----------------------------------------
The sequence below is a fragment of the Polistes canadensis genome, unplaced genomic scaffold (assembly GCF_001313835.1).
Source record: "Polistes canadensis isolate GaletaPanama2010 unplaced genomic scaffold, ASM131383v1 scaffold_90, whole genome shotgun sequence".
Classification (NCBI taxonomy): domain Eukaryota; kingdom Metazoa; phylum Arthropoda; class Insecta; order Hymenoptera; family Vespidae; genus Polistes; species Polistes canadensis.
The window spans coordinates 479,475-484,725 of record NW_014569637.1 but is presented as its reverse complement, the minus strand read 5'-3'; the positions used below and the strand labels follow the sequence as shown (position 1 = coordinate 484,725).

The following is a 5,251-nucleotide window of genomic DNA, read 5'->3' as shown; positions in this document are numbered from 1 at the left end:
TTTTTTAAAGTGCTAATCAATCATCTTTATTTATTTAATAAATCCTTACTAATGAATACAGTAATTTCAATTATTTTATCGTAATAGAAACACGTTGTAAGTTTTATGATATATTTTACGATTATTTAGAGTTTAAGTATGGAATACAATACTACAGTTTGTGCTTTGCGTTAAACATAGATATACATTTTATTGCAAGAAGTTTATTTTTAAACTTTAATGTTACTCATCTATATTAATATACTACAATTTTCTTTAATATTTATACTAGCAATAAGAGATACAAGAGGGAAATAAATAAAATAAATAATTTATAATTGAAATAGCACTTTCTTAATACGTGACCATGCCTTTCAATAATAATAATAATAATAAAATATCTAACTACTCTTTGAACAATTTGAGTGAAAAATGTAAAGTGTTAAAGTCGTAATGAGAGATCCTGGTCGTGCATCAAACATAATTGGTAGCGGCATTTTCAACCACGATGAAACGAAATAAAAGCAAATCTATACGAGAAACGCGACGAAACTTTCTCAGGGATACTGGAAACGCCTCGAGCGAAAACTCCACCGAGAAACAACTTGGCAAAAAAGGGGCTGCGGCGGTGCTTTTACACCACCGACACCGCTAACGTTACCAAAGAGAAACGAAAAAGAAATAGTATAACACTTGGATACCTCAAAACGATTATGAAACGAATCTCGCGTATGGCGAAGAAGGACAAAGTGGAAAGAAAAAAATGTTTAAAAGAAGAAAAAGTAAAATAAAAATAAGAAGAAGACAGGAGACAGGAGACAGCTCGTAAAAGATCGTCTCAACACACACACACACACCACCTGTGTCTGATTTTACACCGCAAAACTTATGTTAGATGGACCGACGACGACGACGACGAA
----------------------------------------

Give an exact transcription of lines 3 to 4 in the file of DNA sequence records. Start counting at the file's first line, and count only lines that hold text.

Classification (NCBI taxonomy): domain Eukaryota; kingdom Metazoa; phylum Arthropoda; class Insecta; order Hymenoptera; family Vespidae; genus Polistes; species Polistes canadensis.
The window spans coordinates 479,475-484,725 of record NW_014569637.1 but is presented as its reverse complement, the minus strand read 5'-3'; the positions used below and the strand labels follow the sequence as shown (position 1 = coordinate 484,725).